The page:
Materials Needed:

Glue, Scissors, Construction Paper, Tissue/Crate Paper, Oil Pastels, Cotton Balls, Jeans, Fabric, Felt, Straw, String, Yarn, Popsicle sticks, toothpicks

 

Activity:

 October is a fantastic month to talk about the change in weather, local harvest and how the weather effects our local community.  Having students look at the weather and create their own scene using and exploring different art media and collage techniques allow the students to understand how the different media and visuals can change the mood of their art work.

 

Introduction:

 Day One:

 (1min)Class Start Cheer

 (10-20 mins)  Go over power point about weather

 (20-35 mins)  Demonstrate Create oil pastel background with cloud.  Students create their weather scene with the media introduced

 (5 Mins) Clean Up and In line Review

 

Day Two:

(1min)Class Start Cheer

 (5-20 mins)  Over view of project

 (20-45 mins)  Demonstrate to students how to create their middle crown with scarecrow.  Students create their own middle ground.

 (5 Mins) Clean Up and In line Review

 
Day Three:

(1min)Class Start Cheer

 (5-20 mins)  Over view of project

 (20-45 mins)  Demonstrate to students how to create foreground.  Students create their own foreground

 (5 Mins) Clean Up and In line Review

 

Day Four:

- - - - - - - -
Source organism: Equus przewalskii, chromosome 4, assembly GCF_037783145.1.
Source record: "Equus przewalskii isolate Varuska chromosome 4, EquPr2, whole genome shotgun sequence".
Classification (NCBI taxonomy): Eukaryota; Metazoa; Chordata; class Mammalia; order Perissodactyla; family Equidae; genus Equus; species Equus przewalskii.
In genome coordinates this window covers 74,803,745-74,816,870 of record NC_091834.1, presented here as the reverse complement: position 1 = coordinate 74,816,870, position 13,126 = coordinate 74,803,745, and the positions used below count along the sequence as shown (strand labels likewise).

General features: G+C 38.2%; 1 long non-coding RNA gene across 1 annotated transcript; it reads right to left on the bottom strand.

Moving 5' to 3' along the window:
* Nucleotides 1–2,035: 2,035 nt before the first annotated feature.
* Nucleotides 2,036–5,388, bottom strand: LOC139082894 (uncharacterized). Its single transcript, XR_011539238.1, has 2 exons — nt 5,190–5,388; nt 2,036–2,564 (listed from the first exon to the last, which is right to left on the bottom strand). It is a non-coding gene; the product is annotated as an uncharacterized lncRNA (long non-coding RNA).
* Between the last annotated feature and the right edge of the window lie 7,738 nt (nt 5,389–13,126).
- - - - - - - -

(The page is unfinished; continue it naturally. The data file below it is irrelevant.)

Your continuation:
(1min)Class Start Cheer

 (5 min) Overview of what a critique is and how to give constructive feedback

 (40 min) Critique of each students work by peers and teacher

 (5 Mins) Clean Up and In line Review

 

BLOOM’S QUESTIONS and ASSESSMENT

QUESTIONS

1.       How would you describe a field after it rains?

2.       How would you describe a scarecrow in a field during the night vs. during the day?

3.       Why do you think scarecrows were used to scare away birds?

4.       What is the main idea or theme created by your choice in weather?

5.       Is there a better solution to creating the mood/theme in your project?

6.       What would happen if you changed one color in your background?

7.       What would happen if you changed the face of your scarecrow?

8.       What is an alternative way you could help set the mood/theme to your project?

 

ASSESSMENT of objective

 Rubric

 ADAPTATIONS:

 Add as needed for your classroom

Step 3: Art History Examples of Weather

The following are slides I used to discuss how weather can change the mood of a piece of art work.  We identified the type of weather we were looking at, how the color choices helped create the environment and how line and shapes could create action.  These are but a few examples that you could use, just remember to know your art history.  :) 

Never be afraid to tell a child you do not know the answer, but you can work to find it out.  You are human, and while you might have a lot of art history knowledge, once in a while you might get thrown a curve ball.  I believe that when students realize you do not know everything, that you too must learn and look for the answers they are more willing to try things themselves and work harder in class.  Teachers can be superheros, but ever superhero has  weakness....but the key is problem solving around that weakness to succeed.

Step 4: Scarecrows

This project brings scarecrows to life in different environments.  Because I had never done this project before I didn't have old student examples to show my kids.  So, I found random pictures on line and when possible I made sure the enviroment showed specific types of weather.